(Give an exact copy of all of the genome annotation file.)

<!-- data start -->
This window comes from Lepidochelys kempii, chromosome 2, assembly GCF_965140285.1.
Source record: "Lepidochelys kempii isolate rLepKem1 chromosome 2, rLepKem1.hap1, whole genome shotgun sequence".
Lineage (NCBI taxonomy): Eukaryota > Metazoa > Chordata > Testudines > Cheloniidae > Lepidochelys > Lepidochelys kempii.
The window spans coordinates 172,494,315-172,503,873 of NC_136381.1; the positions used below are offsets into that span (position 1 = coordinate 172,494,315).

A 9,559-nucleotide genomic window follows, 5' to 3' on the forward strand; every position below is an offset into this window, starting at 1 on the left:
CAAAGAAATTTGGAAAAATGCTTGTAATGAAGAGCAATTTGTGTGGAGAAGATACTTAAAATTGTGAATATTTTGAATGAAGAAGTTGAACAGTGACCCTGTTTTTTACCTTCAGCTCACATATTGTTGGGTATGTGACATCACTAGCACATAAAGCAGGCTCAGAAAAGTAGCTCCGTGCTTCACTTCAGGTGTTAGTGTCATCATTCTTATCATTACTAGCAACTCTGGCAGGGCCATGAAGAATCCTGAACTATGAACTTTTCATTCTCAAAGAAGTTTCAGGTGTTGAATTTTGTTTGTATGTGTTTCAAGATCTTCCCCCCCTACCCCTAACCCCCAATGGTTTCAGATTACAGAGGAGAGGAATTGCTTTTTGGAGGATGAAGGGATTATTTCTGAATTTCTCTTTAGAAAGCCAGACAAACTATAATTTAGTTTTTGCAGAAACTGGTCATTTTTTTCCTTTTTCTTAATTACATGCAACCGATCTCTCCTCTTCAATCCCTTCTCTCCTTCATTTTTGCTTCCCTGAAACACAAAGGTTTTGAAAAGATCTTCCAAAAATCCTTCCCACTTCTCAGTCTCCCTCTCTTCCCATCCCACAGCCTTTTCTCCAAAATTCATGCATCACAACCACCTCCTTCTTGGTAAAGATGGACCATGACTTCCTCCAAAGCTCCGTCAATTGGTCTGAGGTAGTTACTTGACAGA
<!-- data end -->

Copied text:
This window comes from Lepidochelys kempii, chromosome 2, assembly GCF_965140285.1.
Source record: "Lepidochelys kempii isolate rLepKem1 chromosome 2, rLepKem1.hap1, whole genome shotgun sequence".
Lineage (NCBI taxonomy): Eukaryota > Metazoa > Chordata > Testudines > Cheloniidae > Lepidochelys > Lepidochelys kempii.
The window spans coordinates 172,494,315-172,503,873 of NC_136381.1; the positions used below are offsets into that span (position 1 = coordinate 172,494,315).

A 9,559-nucleotide genomic window follows, 5' to 3' on the forward strand; every position below is an offset into this window, starting at 1 on the left:
CAAAGAAATTTGGAAAAATGCTTGTAATGAAGAGCAATTTGTGTGGAGAAGATACTTAAAATTGTGAATATTTTGAATGAAGAAGTTGAACAGTGACCCTGTTTTTTACCTTCAGCTCACATATTGTTGGGTATGTGACATCACTAGCACATAAAGCAGGCTCAGAAAAGTAGCTCCGTGCTTCACTTCAGGTGTTAGTGTCATCATTCTTATCATTACTAGCAACTCTGGCAGGGCCATGAAGAATCCTGAACTATGAACTTTTCATTCTCAAAGAAGTTTCAGGTGTTGAATTTTGTTTGTATGTGTTTCAAGATCTTCCCCCCCTACCCCTAACCCCCAATGGTTTCAGATTACAGAGGAGAGGAATTGCTTTTTGGAGGATGAAGGGATTATTTCTGAATTTCTCTTTAGAAAGCCAGACAAACTATAATTTAGTTTTTGCAGAAACTGGTCATTTTTTTCCTTTTTCTTAATTACATGCAACCGATCTCTCCTCTTCAATCCCTTCTCTCCTTCATTTTTGCTTCCCTGAAACACAAAGGTTTTGAAAAGATCTTCCAAAAATCCTTCCCACTTCTCAGTCTCCCTCTCTTCCCATCCCACAGCCTTTTCTCCAAAATTCATGCATCACAACCACCTCCTTCTTGGTAAAGATGGACCATGACTTCCTCCAAAGCTCCGTCAATTGGTCTGAGGTAGTTACTTGACAGA